United States District Court, D. Delaware
MEMORANDUM OPINION AND ORDER
WILLIAM C. BRYSON, UNITED STATES CIRCUIT JUDGE.
November 17, 2017, the Court held a telephonic pretrial
conference to discuss the proposed joint pretrial order, the
parties' motions in limine, a dispute regarding the
election of prior art, and the Court's proposed trial
procedures for the bellwether trial scheduled to begin on
December 11, 2017. This order summarizes the Court's
rulings made during that conference, and addresses the issues
the Court took under submission.
Regarding the parties' disputes concerning the number of
prior art references that D&M is permitted to raise at
trial, see Dkt. Nos. 437, 439, the Court ruled that
the UPnP protocol and the “D&M System” may
each be considered a single reference for purposes of the
Court's limitation of three prior art references per
patent. The Court made no ruling as to whether either system
may be considered a single reference for purposes of
invalidity under 35 U.S.C. §§ 102 or 103.
Sonos will not be permitted to present a doctrine of
equivalents theory of infringement at trial, as it did not
include such allegations in its final infringement
contentions, except in the form of a boilerplate reservation
of right to assert the doctrine of equivalents at some later
point. See Sycamore IP Holdings LLC v. AT&T
Corp., No. 2:16-cv-588, 2017 WL 4517953, at *3 (E.D.
Tex. Oct. 10, 2017) (boilerplate allegations of infringement
under the doctrine of equivalents are insufficient);
Comcast Cable Commc'ns, LLC v. OpenTV, Inc., No.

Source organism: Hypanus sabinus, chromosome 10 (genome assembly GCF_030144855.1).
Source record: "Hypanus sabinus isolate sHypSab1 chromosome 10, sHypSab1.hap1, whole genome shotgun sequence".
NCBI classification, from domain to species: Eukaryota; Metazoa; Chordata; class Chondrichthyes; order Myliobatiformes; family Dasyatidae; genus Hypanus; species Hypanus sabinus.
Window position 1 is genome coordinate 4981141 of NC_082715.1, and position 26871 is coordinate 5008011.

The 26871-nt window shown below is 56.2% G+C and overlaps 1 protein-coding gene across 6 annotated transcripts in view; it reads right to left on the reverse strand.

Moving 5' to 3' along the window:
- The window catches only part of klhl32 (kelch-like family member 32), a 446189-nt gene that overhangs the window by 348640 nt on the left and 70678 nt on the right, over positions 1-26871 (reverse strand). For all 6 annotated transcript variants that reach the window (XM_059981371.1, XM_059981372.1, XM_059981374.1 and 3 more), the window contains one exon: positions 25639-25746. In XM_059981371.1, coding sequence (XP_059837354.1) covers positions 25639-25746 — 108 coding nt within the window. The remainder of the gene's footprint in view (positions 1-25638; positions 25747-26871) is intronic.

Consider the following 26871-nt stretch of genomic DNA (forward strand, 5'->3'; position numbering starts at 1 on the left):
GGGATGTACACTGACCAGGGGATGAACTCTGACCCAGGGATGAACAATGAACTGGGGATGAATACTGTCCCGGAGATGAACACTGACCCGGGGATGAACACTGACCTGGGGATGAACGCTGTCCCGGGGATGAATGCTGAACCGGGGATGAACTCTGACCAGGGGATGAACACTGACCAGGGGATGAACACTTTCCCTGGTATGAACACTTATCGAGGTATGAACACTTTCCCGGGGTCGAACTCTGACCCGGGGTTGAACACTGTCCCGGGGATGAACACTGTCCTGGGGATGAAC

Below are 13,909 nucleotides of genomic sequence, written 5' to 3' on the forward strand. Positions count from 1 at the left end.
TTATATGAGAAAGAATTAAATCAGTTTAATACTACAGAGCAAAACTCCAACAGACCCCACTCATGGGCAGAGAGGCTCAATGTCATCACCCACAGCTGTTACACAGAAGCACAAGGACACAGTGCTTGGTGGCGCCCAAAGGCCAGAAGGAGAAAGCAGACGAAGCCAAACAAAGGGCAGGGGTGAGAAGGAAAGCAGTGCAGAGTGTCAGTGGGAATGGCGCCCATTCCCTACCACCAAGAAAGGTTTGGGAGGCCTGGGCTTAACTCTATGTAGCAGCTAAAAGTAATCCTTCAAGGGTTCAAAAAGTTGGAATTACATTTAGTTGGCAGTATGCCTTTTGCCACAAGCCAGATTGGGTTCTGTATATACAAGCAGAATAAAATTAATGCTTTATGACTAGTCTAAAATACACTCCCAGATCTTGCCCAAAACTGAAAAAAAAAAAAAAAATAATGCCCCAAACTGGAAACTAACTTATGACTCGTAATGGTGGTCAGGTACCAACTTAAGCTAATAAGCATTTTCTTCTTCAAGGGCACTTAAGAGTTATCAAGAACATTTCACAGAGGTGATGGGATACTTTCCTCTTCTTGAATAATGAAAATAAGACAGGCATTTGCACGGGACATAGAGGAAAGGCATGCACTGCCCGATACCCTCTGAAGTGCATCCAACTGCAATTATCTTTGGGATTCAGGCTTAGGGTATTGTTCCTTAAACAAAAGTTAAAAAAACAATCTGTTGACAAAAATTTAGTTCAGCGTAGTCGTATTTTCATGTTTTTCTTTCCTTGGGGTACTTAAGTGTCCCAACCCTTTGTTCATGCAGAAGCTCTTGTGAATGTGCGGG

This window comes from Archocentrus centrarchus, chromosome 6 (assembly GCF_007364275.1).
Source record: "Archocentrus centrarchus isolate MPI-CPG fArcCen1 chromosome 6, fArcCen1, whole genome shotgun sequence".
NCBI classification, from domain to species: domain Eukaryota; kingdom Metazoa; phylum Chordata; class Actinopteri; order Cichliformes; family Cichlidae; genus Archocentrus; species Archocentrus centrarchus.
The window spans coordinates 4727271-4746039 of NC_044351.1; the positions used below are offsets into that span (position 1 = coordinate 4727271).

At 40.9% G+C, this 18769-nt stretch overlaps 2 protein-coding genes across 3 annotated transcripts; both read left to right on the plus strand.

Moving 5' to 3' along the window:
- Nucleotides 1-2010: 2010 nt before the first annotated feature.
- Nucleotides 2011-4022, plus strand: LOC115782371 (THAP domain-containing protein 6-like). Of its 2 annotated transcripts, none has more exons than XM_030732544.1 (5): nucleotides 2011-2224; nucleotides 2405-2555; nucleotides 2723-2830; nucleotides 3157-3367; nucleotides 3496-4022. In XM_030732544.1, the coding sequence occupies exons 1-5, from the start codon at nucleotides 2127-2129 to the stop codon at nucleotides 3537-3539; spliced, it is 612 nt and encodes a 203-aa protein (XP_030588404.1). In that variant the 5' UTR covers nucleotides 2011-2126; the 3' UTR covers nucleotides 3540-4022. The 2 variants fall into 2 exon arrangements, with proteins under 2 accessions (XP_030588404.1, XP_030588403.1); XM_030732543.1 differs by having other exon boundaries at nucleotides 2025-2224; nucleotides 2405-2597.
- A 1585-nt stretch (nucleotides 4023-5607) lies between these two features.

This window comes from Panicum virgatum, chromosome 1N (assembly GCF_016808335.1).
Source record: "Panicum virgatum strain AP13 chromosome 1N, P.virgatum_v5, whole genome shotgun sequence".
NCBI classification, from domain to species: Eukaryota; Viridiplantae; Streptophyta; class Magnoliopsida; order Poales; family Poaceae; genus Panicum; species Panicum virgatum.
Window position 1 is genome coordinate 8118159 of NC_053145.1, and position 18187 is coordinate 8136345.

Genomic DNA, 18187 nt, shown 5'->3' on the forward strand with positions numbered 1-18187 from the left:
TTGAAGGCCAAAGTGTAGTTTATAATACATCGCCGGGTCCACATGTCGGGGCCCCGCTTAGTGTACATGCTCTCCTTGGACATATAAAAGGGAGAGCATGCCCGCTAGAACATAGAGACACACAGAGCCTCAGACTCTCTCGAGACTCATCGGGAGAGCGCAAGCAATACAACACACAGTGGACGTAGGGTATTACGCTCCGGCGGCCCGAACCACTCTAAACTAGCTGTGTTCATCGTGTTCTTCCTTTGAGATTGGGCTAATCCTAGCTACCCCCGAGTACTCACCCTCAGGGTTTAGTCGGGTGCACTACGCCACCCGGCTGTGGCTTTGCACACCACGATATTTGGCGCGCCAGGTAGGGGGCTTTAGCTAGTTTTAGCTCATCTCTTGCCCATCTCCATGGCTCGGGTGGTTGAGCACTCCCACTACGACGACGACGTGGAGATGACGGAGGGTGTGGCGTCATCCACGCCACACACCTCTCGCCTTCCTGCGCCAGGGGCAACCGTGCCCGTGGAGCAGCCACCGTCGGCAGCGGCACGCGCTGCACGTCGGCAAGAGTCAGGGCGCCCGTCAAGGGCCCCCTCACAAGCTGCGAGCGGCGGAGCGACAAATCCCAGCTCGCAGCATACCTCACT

C 16-6180, 2017 WL 2630088, at *5 (N.D. Cal. June 19, 2017)
(same); Baltimore Aircoil Co. v. SPX Cooling Techs.
Inc., No. CCB-13-2053, 2016 WL 4426681, at *15 (D. Md.
Aug. 22, 2016) (“[P]lace-holder boilerplate language
will not suffice” to preserve a doctrine of equivalents
theory of infringement.); Best Med. Int'l, Inc. v.
Accuray, Inc., No. 2:10-cv-1043, 2013 WL 3305478, at
*2-3 (W.D. Pa. July 1, 2013) (contentions regarding the
doctrine of equivalents cannot be “reserved”
until the close of discovery).
The Court granted in part and denied in part Sonos's
motions in limine.
First, Sonos argued that D&M should not be allowed to
refer to its own patents and its countersuit against Sonos.
The Court ruled that D&M will not be permitted to refer
to its countersuit against Sonos or to any of its own patents
that were not elected as prior art references unless Sonos
first opens the door to any such evidence, such as by stating
that D&M lacks its own technology and therefore must rely
on stealing technology from Sonos. The countersuit by D&M
is irrelevant to the issue of infringement of Sonos's
patents, and the non-elected patents are irrelevant to the
issue of infringement and are potentially confusing to the
jury. The fact that D&M has patents in the same
technological field is not a defense to infringement, but
could mislead the jury into believing that D&M's
patents give it the right to practice technology that is
covered by those patents even though it is also covered by
Second, Sonos argued that D&M should not be allowed to
introduced arguments, testimony, or evidence relating to a
prior lawsuit in which Sonos was a party, Black Hills
Media, LLC v. Sonos, Inc., No. 2:14-cv-486
(C.D. Cal.). The Court ruled that evidence relating to that
proceeding may be used only for impeachment of Sonos's
witnesses who testified in that proceeding, under Fed.R.Evid.
613, or as substantive evidence of a testifying witness's
prior sworn testimony under Fed.R.Evid. 801(d)(1).
Third, Sonos argued that D&M should be precluded from
introducing several categories of “evidence or
suggestions of impropriety” by Sonos. Sonos first
argued that D&M should not be allowed to introduce
evidence of alleged improper conduct by Sonos before the
Patent and Trademark Office, and that D&M should not be